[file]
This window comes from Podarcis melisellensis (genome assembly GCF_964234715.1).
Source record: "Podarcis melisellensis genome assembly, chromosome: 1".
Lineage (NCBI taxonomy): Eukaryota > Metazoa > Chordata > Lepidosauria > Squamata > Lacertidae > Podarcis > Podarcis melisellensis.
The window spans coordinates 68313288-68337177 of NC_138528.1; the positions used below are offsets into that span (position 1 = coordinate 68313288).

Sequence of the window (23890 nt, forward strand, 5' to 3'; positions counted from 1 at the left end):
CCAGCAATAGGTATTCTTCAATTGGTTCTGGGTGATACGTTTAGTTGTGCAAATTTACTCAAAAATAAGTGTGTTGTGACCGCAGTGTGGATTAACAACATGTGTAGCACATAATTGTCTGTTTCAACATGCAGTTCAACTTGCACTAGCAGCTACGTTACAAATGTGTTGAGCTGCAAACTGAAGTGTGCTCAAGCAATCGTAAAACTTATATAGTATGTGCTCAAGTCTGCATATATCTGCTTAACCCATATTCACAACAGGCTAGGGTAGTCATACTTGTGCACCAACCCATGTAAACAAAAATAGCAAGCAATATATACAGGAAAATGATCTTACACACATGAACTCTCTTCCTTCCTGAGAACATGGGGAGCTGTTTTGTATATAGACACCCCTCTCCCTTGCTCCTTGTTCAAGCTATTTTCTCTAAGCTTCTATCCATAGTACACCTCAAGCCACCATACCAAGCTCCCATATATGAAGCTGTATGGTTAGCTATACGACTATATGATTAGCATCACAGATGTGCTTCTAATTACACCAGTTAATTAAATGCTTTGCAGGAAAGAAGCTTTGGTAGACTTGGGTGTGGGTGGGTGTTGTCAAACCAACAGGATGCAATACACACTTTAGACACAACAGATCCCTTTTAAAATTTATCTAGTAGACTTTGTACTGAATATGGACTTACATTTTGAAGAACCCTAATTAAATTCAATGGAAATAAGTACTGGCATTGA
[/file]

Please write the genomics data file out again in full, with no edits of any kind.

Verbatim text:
This window comes from Podarcis melisellensis (genome assembly GCF_964234715.1).
Source record: "Podarcis melisellensis genome assembly, chromosome: 1".
Lineage (NCBI taxonomy): Eukaryota > Metazoa > Chordata > Lepidosauria > Squamata > Lacertidae > Podarcis > Podarcis melisellensis.
The window spans coordinates 68313288-68337177 of NC_138528.1; the positions used below are offsets into that span (position 1 = coordinate 68313288).

Sequence of the window (23890 nt, forward strand, 5' to 3'; positions counted from 1 at the left end):
CCAGCAATAGGTATTCTTCAATTGGTTCTGGGTGATACGTTTAGTTGTGCAAATTTACTCAAAAATAAGTGTGTTGTGACCGCAGTGTGGATTAACAACATGTGTAGCACATAATTGTCTGTTTCAACATGCAGTTCAACTTGCACTAGCAGCTACGTTACAAATGTGTTGAGCTGCAAACTGAAGTGTGCTCAAGCAATCGTAAAACTTATATAGTATGTGCTCAAGTCTGCATATATCTGCTTAACCCATATTCACAACAGGCTAGGGTAGTCATACTTGTGCACCAACCCATGTAAACAAAAATAGCAAGCAATATATACAGGAAAATGATCTTACACACATGAACTCTCTTCCTTCCTGAGAACATGGGGAGCTGTTTTGTATATAGACACCCCTCTCCCTTGCTCCTTGTTCAAGCTATTTTCTCTAAGCTTCTATCCATAGTACACCTCAAGCCACCATACCAAGCTCCCATATATGAAGCTGTATGGTTAGCTATACGACTATATGATTAGCATCACAGATGTGCTTCTAATTACACCAGTTAATTAAATGCTTTGCAGGAAAGAAGCTTTGGTAGACTTGGGTGTGGGTGGGTGTTGTCAAACCAACAGGATGCAATACACACTTTAGACACAACAGATCCCTTTTAAAATTTATCTAGTAGACTTTGTACTGAATATGGACTTACATTTTGAAGAACCCTAATTAAATTCAATGGAAATAAGTACTGGCATTGA